Washington, D.C. — The death toll from Sunday's tornado has risen to 116 as rescue crews pulled bodies from a debris field three-quarters of a mile wide and six miles long.
Seventeen people were found buried alive, many in the rubble of destroyed homes and businesses, providing joy to an otherwise grim recovery process hampered by heavy rain and lightning.
Many of the dead were pulled from Home Depot, Wal-Mart and other businesses devastated along the city's main business roadway leading to downtown Joplin.
Other bodies were recovered from homes and apartment buildings ravaged by one of the deadliest tornados in U.S. history.
Authorities said it is likely more bodies will be found and that the death toll will climb even higher. They said the tornado recorded winds at nearly 200 miles per hour.
More than 1,150 people with injuries or a medical condition connected to the tornado were treated at local and nearby hospitals.
The tornado significantly damaged the town's high school and a hospital, where four patients died in the storm.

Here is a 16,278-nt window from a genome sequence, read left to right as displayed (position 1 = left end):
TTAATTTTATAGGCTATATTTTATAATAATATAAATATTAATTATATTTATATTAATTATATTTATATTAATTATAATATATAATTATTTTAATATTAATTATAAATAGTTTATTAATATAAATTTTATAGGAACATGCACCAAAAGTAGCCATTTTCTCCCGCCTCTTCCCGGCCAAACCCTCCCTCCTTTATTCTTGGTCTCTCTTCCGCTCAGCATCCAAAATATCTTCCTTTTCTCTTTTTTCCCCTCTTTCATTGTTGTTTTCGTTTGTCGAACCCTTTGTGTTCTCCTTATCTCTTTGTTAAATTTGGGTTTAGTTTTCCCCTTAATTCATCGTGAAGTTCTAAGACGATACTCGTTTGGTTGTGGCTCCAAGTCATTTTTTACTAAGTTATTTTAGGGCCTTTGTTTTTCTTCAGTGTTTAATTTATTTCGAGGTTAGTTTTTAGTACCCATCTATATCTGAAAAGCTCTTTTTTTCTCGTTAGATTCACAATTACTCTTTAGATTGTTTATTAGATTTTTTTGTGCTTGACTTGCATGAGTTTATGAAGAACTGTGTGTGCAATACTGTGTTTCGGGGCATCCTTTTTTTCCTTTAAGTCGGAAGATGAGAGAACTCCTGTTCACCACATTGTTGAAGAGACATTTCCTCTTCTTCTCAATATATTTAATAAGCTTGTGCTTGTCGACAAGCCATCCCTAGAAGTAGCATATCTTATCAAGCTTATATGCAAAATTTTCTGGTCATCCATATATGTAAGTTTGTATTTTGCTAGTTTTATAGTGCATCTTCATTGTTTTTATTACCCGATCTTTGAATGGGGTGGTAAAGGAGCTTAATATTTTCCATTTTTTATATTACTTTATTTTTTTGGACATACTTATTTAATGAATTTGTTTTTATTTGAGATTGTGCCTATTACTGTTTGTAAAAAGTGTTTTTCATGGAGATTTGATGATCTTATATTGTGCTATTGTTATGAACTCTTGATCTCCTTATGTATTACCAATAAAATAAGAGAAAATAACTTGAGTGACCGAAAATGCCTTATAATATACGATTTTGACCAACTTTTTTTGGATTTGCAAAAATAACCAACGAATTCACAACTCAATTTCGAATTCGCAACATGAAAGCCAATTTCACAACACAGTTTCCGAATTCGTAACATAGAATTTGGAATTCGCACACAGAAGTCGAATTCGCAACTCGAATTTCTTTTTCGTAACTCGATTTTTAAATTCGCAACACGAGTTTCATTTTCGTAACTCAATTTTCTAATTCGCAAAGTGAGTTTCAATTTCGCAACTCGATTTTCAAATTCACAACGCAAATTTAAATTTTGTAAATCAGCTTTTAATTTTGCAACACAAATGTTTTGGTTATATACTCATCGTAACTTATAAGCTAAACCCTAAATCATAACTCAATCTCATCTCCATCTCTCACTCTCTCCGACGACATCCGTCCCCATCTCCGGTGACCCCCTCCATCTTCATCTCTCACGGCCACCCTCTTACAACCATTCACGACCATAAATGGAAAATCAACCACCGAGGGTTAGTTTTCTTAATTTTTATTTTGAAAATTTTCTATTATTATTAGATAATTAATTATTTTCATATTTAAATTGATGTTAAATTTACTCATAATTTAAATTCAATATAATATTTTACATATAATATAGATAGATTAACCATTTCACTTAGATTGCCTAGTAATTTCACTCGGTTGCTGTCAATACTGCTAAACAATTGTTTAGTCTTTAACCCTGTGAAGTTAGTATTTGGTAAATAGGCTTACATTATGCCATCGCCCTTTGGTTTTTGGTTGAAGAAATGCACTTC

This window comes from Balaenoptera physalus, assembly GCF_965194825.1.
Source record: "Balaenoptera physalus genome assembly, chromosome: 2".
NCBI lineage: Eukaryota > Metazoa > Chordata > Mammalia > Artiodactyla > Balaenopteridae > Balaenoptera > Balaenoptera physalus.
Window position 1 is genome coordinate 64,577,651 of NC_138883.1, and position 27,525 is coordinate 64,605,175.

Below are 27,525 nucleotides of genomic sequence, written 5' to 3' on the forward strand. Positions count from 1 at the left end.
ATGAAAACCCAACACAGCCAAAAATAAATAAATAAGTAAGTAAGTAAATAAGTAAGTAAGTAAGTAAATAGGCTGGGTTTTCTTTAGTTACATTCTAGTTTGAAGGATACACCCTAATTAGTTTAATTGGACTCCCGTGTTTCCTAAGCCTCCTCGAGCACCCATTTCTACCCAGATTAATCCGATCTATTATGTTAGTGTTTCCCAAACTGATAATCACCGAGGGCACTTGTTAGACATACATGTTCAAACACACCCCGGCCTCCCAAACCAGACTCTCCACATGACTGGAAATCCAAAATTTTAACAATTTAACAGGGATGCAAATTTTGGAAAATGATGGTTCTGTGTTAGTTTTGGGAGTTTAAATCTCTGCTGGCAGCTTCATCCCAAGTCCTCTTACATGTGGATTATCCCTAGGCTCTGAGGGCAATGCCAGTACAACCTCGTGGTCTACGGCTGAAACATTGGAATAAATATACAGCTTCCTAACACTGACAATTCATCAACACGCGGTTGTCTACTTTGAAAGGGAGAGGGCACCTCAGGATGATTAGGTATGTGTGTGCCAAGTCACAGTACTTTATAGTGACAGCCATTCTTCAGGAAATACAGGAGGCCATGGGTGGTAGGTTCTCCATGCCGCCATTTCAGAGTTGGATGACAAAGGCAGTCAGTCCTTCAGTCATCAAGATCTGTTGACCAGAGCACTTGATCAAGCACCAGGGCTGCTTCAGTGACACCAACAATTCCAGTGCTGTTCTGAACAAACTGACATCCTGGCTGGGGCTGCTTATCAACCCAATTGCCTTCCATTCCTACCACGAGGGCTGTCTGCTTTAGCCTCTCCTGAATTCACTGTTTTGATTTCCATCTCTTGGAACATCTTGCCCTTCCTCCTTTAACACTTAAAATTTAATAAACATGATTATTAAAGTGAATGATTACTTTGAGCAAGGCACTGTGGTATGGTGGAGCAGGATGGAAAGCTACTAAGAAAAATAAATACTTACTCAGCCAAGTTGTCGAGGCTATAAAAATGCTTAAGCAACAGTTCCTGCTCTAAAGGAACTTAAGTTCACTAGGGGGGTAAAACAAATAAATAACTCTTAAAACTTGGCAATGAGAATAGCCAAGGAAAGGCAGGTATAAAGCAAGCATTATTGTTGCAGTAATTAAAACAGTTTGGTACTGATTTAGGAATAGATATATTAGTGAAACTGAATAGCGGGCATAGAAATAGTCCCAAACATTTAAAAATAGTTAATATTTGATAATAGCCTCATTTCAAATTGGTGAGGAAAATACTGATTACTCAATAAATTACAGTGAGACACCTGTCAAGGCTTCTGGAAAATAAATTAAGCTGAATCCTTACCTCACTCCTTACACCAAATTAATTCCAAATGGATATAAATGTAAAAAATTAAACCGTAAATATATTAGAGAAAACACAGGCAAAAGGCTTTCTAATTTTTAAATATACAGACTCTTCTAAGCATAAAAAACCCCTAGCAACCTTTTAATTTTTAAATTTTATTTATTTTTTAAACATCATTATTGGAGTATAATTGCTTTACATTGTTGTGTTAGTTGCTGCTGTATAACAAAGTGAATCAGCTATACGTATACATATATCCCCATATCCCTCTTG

Mayor Mike Woolston urged sightseers to stay away from Joplin, and let the search and rescue workers do their job.
"I fear someone will die because gawkers are getting in the way of our first responders," he said. "If you don¹t live here, stay away."
City Manager Mark Rohr confirmed at a press conference that police were investigating incidents of looting.
Standing by his side, Missouri Gov. Jay Nixon said every effort would be made "to make sure every piece of property is protected."
Nixon declared a state of emergency on Sunday, dispatching 110 state troopers and 250 National Guardsmen to Joplin to help in the recovery.
Emergency personnel made three sweeps of the tornado's aftermath Monday in search of survivors.